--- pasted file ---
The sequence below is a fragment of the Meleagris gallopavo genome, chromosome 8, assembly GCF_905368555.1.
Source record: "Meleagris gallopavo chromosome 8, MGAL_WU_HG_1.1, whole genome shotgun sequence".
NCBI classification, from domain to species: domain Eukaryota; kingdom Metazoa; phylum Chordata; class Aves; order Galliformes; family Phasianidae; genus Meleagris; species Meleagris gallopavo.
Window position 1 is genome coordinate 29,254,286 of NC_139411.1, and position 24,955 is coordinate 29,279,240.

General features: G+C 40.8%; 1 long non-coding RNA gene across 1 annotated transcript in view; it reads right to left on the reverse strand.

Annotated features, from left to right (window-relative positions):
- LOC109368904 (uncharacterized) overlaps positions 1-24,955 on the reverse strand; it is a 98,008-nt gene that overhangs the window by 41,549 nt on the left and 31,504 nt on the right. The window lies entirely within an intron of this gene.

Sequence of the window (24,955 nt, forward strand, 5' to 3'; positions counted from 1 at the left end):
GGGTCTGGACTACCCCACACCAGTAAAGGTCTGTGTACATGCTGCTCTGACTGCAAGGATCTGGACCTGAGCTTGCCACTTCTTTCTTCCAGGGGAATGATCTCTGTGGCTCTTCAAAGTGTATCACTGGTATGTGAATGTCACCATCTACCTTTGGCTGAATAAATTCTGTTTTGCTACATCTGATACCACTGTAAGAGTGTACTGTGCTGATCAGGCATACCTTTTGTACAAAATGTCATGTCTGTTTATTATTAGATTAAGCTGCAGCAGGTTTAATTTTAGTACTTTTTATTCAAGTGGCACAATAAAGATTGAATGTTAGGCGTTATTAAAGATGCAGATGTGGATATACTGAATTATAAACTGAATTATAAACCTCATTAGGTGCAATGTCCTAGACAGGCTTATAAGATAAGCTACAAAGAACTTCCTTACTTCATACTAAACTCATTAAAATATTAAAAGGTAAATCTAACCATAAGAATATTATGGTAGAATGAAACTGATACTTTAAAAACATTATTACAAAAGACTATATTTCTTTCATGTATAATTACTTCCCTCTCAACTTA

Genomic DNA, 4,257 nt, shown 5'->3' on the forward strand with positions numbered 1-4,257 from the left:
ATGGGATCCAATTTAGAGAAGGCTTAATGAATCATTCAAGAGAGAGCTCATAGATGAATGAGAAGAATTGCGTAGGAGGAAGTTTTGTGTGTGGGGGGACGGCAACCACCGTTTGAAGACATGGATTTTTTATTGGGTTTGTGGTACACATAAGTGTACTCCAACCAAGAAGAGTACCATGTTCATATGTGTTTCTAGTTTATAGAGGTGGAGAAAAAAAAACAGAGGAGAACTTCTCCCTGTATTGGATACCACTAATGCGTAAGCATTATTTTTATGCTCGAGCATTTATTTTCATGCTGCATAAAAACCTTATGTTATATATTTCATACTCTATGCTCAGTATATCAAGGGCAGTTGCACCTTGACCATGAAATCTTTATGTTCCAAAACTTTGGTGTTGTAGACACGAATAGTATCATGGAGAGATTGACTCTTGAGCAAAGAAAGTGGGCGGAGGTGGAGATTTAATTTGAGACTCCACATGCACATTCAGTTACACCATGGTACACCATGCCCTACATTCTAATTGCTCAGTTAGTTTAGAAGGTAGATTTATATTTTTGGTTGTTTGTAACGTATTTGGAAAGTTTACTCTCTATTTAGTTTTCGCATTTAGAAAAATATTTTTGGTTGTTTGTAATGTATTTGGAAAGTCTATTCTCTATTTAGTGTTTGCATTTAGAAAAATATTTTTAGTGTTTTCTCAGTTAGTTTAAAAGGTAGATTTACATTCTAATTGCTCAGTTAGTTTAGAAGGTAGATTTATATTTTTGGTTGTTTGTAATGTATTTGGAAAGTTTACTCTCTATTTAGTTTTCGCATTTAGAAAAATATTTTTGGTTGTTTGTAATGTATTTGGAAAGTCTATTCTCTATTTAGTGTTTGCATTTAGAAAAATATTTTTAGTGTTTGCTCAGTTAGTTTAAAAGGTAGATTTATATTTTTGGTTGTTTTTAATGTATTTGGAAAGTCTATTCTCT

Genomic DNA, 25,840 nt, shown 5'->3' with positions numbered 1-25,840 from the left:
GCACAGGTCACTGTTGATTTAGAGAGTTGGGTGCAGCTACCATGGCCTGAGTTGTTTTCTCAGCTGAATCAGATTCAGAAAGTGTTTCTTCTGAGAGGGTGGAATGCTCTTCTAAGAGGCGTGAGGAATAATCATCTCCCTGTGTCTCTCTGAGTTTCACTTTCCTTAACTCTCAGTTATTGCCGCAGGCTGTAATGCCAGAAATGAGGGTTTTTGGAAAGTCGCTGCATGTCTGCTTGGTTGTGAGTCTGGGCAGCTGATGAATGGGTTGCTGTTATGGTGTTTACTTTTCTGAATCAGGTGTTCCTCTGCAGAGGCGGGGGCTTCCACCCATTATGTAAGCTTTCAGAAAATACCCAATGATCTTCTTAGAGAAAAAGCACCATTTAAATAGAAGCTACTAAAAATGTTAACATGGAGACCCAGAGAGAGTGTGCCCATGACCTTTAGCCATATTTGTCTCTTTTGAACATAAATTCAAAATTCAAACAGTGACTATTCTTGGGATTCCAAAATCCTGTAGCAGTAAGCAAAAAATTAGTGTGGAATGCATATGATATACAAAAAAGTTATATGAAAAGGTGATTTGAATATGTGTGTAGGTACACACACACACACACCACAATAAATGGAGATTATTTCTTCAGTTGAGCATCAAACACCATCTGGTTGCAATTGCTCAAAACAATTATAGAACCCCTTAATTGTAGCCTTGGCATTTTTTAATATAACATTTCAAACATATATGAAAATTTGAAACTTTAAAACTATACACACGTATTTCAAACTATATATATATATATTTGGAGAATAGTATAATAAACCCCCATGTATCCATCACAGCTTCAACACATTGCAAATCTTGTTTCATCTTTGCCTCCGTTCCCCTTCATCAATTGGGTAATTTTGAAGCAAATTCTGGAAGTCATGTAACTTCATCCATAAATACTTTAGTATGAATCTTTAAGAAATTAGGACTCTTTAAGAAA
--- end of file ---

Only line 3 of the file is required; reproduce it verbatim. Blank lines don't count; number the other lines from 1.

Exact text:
NCBI classification, from domain to species: domain Eukaryota; kingdom Metazoa; phylum Chordata; class Aves; order Galliformes; family Phasianidae; genus Meleagris; species Meleagris gallopavo.